Cumin and Saffron Flavored Butternut Squash Risotto
If Fall had a flavor, it would be butternut squash. I know pumpkins are the symbol of Halloween, and sweet potatoes are a staple of Thanksgiving meals, but to me, nothing compares to the earthy sweetness and versatility of butternut squash. It works perfectly in salads, soups, side dishes, and, in the case of this risotto, as a main course.
To prepare this dish, I just diced and roasted some butternut squash and mixed it with a pot of risotto I infused with saffron. It's a simple, no frills preparation that really highlights the flavor and texture of the butternut squash.
Yields: 6 servings1 (2-pound) butternut squash
1/2 tablespoon molasses
1/2 tablespoon light corn syrup
1/2 teaspoon cumin powder
3/4 teaspoon saffron threads
1/2 teaspoon paprika
3 tablespoons olive oil
4 tablespoons butter
4 cloves garlic, finely minced
2 shallots, finely minced
1 cup melon-seed shaped pasta
2 cups Arborio rice
6-1/2 cups low-sodium vegetable broth, warm
1/2 cup parmesan cheese powder (see tips)
2 tablespoons dill, chopped
1 teaspoon salt
2 teaspoons mushroom seasoning salt
1 teaspoon white pepper, freshly ground
2 teaspoons pumpkin seeds, slightly toasted
Preheat the oven to 425°F.
Peel and dice the butternut squash into 1-1/2-inch cubes. In a bowl, toss the diced butternut squash in molasses, light corn syrup, salt, a tablespoon of olive oil, cumin powder and paprika.
Brush a baking sheet with olive oil. Place the butternut squash pieces without crowding them. Roast for 20-30 minutes, until slightly browned and softened.
In a mortar and pestle, grind the saffron threads. Add about 1/4 cup of water. Reserve about a tablespoon of the resulting liquid.
In a deep saucepan, sauté the minced garlic cloves in the remaining oil until golden. Add 2 tablespoons of butter and add the shallots; stir until light golden. Add the pasta and rice. The butter should coat all the grains. Add 1 cup of warm broth and the saffron liquid. Stir constantly.
After bringing the liquid to a boil, add parmesan cheese powder and lower the heat to medium-low for about 15 to 20 minutes. Season with mushroom powder and a tablespoon of dill. Check the liquid and periodically add 1/4 cup of stock when all the liquid is absorbed. Let simmer for another 15 minutes.
When the rice is almost cooked, add the butternut squash, remaining saffron liquid and the rest of the butter. Adjust the seasoning with more salt (if necessary) and pepper. Let sit for about 5 minutes.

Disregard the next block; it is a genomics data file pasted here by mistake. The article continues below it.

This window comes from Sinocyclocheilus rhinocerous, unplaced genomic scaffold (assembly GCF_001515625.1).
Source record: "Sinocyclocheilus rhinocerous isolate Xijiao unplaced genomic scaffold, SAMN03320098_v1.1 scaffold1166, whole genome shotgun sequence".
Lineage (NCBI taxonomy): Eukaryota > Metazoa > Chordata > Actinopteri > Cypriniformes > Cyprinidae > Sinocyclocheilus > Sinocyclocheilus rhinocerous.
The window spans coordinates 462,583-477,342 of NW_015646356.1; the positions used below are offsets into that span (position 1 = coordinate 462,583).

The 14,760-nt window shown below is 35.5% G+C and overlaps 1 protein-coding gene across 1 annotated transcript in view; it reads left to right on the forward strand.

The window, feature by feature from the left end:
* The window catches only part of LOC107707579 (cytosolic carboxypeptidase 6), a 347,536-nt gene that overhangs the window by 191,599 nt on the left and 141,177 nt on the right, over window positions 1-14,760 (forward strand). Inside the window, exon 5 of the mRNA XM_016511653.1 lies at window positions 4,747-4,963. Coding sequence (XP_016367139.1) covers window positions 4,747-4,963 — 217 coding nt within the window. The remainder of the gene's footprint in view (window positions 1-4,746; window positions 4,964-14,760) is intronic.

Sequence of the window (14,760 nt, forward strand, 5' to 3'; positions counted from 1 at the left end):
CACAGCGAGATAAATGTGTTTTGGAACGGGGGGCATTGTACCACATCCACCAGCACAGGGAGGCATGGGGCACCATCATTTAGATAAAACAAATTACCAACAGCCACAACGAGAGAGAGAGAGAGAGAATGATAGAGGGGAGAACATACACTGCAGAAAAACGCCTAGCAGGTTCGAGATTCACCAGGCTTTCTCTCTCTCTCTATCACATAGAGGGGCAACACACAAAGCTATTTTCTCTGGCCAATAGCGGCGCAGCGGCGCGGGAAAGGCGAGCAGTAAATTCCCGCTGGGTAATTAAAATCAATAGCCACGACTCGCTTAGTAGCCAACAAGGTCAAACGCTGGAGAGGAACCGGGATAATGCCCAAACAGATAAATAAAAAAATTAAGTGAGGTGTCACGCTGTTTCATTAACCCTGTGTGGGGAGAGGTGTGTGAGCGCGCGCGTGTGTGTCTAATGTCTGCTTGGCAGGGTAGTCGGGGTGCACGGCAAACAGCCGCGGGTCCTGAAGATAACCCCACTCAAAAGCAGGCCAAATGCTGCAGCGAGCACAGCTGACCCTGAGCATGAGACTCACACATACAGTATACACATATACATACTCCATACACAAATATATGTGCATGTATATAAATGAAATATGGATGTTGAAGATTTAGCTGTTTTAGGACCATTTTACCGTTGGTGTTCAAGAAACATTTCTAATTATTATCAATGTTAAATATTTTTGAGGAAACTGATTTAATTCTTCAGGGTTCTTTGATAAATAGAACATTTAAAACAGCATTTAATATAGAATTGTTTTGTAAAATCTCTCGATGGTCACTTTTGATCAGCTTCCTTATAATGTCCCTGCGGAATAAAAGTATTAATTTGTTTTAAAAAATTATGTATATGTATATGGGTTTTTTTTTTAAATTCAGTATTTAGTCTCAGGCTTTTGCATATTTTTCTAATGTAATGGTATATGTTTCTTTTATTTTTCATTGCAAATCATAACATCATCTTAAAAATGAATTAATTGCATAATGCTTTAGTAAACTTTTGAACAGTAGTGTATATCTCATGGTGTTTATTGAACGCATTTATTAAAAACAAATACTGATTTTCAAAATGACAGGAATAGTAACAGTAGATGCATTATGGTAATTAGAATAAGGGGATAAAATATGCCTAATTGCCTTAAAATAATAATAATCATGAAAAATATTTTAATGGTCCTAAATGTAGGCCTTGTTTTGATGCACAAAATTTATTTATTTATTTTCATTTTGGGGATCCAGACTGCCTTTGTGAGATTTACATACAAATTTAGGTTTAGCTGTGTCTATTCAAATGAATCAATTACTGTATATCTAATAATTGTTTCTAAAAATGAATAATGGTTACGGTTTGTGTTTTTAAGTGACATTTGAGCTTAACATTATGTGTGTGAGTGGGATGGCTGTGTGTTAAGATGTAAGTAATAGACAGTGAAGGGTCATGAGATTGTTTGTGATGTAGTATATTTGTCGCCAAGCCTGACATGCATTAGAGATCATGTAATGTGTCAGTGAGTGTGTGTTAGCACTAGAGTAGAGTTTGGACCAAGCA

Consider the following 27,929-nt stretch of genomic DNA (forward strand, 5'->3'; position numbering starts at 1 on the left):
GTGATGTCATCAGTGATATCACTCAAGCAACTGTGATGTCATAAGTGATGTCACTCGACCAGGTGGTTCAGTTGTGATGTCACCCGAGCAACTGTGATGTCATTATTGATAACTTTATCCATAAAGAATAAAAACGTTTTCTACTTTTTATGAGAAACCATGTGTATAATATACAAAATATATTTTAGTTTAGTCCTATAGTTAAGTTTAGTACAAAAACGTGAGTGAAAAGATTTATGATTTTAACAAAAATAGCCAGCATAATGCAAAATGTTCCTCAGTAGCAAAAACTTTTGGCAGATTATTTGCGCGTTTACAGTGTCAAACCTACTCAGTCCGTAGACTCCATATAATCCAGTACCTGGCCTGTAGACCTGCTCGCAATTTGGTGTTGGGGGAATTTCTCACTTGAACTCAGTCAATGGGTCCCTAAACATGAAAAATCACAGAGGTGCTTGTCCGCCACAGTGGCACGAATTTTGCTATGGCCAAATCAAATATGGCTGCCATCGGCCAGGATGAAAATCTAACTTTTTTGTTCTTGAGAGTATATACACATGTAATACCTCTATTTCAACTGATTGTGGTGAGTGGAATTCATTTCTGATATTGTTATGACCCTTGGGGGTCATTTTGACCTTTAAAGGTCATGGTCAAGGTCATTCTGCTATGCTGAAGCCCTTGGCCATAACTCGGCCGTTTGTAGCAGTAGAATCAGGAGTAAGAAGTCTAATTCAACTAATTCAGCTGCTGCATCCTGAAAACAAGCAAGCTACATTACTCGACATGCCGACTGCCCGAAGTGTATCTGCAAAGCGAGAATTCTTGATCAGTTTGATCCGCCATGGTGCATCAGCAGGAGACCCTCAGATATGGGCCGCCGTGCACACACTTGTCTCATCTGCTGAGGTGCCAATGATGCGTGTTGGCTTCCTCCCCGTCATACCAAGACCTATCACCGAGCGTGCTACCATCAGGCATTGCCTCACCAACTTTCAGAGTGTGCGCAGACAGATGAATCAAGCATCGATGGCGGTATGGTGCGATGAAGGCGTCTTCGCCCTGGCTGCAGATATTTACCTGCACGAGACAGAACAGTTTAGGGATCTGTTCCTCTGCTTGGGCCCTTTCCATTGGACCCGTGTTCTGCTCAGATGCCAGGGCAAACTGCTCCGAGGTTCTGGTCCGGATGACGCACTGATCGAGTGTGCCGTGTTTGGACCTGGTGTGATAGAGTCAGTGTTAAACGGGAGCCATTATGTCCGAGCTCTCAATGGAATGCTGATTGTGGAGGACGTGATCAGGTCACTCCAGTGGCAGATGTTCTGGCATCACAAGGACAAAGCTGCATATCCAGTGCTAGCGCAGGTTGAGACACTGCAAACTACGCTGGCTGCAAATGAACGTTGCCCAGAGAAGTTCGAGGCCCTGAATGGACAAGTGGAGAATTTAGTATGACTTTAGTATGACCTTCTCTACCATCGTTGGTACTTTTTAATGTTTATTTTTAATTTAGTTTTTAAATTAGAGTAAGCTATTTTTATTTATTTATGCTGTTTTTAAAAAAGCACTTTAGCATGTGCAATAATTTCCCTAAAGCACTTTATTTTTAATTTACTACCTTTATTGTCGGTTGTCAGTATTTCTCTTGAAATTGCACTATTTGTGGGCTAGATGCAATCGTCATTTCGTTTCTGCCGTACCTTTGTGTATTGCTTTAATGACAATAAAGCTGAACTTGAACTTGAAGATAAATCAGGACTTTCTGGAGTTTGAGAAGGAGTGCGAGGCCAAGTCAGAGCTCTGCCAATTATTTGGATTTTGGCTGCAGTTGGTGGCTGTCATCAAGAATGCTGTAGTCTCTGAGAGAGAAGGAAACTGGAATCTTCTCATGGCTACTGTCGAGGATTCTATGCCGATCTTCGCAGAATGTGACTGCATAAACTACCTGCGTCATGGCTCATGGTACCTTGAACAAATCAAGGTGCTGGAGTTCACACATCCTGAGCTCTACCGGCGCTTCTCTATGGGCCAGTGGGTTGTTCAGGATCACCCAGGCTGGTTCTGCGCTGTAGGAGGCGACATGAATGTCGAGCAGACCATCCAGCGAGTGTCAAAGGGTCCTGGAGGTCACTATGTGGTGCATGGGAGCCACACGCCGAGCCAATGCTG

Sprinkle more dill and toasted pumpkin seeds and serve immediately.
If you like other types of cuisine, check out the Indian equivalent to risotto called biryani. It's saffron-flavored basmati rice. You can also check out the Asian equivalent with Cantonese-style fried rice.
I find the starchiness of the pasta adds more creaminess to the risotto. The most similar shaped pasta to Arborio rice is the melon-seed shaped one. I buy the Mexican brand, El Mexicano "Semillas". It's sold in a 7-ounce package. If you don't have any, you can always use orzo pasta or simply use only Arborio rice.
To obtain parmesan cheese powder, finely chop a chunk of parmesan and place the pieces in a mini food processor to obtain a fine powder. I add it right after boiling the broth for flavor but I don't find the addition of more parmesan cheese necessary when serving. The sweetness of the butternut squash is enough to flavor the dish.
Coating each grain in butter prevents them from sticking to one another.
For a healthier (and vegan) version, substitute olive oil for the butter.
I lowered the salt because I added mushroom powder which is already salty. You can find mushroom powder, in specialty stores such as Whole Foods.
You can also use chicken broth, which is actually the more standard way to prepare risotto. My hubby is a vegetarian so I use vegetable broth.
It's important to add the warm liquid in stages to ensure a homogenous cooking of the Arborio rice. Watch your risotto closely!
Saffron is quite expensive; I usually get it at a more reasonable price at the Indian market. It gives the rice a yellow hue and a nice aroma.
It's important to pour ladlefuls of warm stock. The key is to incrementally pour the liquid and never let the dish dry out, or the rice would burn at the bottom.
For this dish, I used exactly 6-1/2 cups of broth. The quantity of liquid may vary depending on the heat of the stove and how long you're cooking the rice. At the end, I let it simmer uncovered, sometimes adding another 1/4 cup of liquid until I achieve the right consistency and level of doneness. I like the rice al dente, not mushy.
The dish is finished with some toasted pumpkin seeds to add some crunch and keep the theme of the dish.Published By: on October 10, 2009.